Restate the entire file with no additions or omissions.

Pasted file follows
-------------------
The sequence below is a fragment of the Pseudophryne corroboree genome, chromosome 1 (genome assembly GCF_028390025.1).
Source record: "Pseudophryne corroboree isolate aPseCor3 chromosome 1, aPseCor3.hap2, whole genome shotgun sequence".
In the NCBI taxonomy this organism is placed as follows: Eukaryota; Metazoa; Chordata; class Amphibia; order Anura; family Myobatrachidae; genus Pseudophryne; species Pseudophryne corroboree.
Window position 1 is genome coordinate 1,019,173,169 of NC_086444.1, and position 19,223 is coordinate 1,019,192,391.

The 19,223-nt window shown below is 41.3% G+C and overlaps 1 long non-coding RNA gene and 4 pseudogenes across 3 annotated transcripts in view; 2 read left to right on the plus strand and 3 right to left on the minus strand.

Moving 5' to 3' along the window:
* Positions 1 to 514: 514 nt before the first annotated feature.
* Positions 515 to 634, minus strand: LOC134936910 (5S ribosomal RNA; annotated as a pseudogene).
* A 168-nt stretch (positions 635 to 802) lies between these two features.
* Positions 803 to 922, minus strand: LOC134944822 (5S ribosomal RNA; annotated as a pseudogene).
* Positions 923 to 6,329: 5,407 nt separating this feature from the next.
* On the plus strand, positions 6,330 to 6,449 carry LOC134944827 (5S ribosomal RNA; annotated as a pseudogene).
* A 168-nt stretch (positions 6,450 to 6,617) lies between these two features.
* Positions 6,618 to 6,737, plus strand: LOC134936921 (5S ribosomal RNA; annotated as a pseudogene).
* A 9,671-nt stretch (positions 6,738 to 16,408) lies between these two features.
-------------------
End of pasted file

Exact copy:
The sequence below is a fragment of the Pseudophryne corroboree genome, chromosome 1 (genome assembly GCF_028390025.1).
Source record: "Pseudophryne corroboree isolate aPseCor3 chromosome 1, aPseCor3.hap2, whole genome shotgun sequence".
In the NCBI taxonomy this organism is placed as follows: Eukaryota; Metazoa; Chordata; class Amphibia; order Anura; family Myobatrachidae; genus Pseudophryne; species Pseudophryne corroboree.
Window position 1 is genome coordinate 1,019,173,169 of NC_086444.1, and position 19,223 is coordinate 1,019,192,391.

The 19,223-nt window shown below is 41.3% G+C and overlaps 1 long non-coding RNA gene and 4 pseudogenes across 3 annotated transcripts in view; 2 read left to right on the plus strand and 3 right to left on the minus strand.

Moving 5' to 3' along the window:
* Positions 1 to 514: 514 nt before the first annotated feature.
* Positions 515 to 634, minus strand: LOC134936910 (5S ribosomal RNA; annotated as a pseudogene).
* A 168-nt stretch (positions 635 to 802) lies between these two features.
* Positions 803 to 922, minus strand: LOC134944822 (5S ribosomal RNA; annotated as a pseudogene).
* Positions 923 to 6,329: 5,407 nt separating this feature from the next.
* On the plus strand, positions 6,330 to 6,449 carry LOC134944827 (5S ribosomal RNA; annotated as a pseudogene).
* A 168-nt stretch (positions 6,450 to 6,617) lies between these two features.
* Positions 6,618 to 6,737, plus strand: LOC134936921 (5S ribosomal RNA; annotated as a pseudogene).
* A 9,671-nt stretch (positions 6,738 to 16,408) lies between these two features.